Breaking from my usual Baltimore quick trip tradition of crabs and beer on Butcher’s Hill or a night out at Peter’s Inn, this time around I planned ahead for dinner at Woodberry Kitchen. It was my little sister’s birthday after all, and I also remembered old tales from her husband about how much he liked Spike & Charlie’s, Woodberry co-owner Spike Gjerde’s long gone spot near Baltimore’s Meyerhoff Symphony Hall. Besides, I’d been hankering for a visit ever since reading about Woodberry Kitchen at both Old World Old School and The VLMTR.
Open for about a year and a half now, Spike and his wife Amy Gjerde’s newest spot serves contemporary American cuisine with a strong locavore focus. The sprawling space, which includes seating on two-levels, an inviting bar and a fully open kitchen, combines country rusticity with an air of urban chic. It’s a feel very much in keeping with the restaurant’s location on an old mill site that’s now been converted into an upscale condo development. A similar feel carries over to the equally sprawling menu, where popcorn, poutine and pierogies intermingle with Chesapeake classics and dressed up bistro-oriented “supper” plates. Though the menu lacks focus, its wide range offers something for just about any taste.
Oyster Stew – Choptank oysters, cream, leeks, pretzel bowl
Along with the brilliantly flavorful Roseda Farm tavern steak ordered by Sister R, Woodberry’s oyster stew was a highlight of our meal. The pretzel bowl presentation eliminated any need for a side of bread for sopping up the remains of the dish while also putting a fun twist (pun half-intended) on a Maryland standard. Of course, it would have been nothing more than cute if not for the richly creamed soup and generous fistful of plump, juicy Choptanks.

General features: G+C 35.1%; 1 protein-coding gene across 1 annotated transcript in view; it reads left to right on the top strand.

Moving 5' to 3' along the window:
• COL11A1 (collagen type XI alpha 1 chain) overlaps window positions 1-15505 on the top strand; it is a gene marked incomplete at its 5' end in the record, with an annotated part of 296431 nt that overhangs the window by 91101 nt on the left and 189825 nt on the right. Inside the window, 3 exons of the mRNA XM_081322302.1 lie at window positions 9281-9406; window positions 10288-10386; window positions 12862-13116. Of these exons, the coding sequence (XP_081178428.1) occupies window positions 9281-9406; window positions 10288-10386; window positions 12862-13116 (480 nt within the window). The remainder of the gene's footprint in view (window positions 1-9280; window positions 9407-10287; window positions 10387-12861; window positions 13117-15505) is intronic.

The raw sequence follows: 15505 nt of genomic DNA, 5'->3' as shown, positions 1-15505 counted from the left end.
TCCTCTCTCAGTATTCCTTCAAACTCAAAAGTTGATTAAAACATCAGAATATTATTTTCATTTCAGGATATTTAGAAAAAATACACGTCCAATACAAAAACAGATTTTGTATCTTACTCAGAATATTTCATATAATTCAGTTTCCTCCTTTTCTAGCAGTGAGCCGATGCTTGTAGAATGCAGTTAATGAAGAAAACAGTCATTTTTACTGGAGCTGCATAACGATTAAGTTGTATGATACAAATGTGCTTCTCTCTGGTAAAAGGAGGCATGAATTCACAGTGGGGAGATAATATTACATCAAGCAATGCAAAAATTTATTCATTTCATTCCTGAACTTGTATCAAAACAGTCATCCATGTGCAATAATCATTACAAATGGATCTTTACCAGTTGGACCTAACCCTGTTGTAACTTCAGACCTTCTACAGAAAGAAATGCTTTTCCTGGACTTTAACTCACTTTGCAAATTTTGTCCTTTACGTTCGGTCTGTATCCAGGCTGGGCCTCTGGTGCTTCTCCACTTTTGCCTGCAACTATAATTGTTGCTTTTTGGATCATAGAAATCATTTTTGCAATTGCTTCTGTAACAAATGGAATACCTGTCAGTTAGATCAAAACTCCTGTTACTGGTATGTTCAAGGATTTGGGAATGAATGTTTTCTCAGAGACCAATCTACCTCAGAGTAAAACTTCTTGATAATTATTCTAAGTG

Woolsey Farms Leg of Lamb – purple cabbage, mixed roots, warm pea shoot salad, fresh mint
This was a seasonal special, right down to the creamed purple cabbage that made for a seriously startling, Easter egg-hued plate presentation. Once past the color shock, though, it was plenty tasty, the lamb beautifully bronzed and fork tender, the fresh snap of pea shoots and mint providing brightness and balance to what otherwise would have been a bit too bass heavy.
I neglected to note the official menu description for my dessert. The scrumptious apple-caramel bundt cake was true to Woodberry’s overall feel in its comforting core dressed up with a touch of pastry artistry.
The wine list, split simply into sections for sparkling, white and red, then arranged by price, is also right in step with the menu and mission at Woodberry. Offerings are focused in Europe with just enough globalization to provide appeal to a broad range of diners. A serious nod is given to local wines from both Maryland and Virginia, while the list also includes a featured organic producer – Nuits-Saint-Georges’ Domaine Thibault Liger-Belair at the time of our visit. Good values include the Beaujolais “Cuvée Traditionnelle” from Pierre-Marie Chermette, Charles Joguet’s Chinon “Cuvée Terroir,” and Jo Landron’s 2007 Muscadet from Domaine de la Louvetrie. I had set my sights on Provençal producer Henri Milan’s “Le Grand Blanc,” which I’d scouted out on WK’s website, only to find it no longer available. A bummer… but given our carnivorous choices, we made do with a bottle of red, Montirius’ Vacqueyras “Garrigues.”
Everything we tried was well executed, showing more than enough promise that – as a destination diner in this case – I’d like to see what Chef Spike and his kitchen crew could achieve by cutting back on the number of menu offerings, perhaps allowing things to be taken to a higher level. On the flip side, if I lived close enough to make Woodberry Kitchen a regular stop I might just be happy to have pierogies and poutine for the occasional mix-up, or to splurge on a bottle of Larmandier-Bernier Blanc de Blancs to pair with the housemade potato chips while hanging out at the bar.
2010 Clipper Park Road, No. 126
Baltimore, MD 21211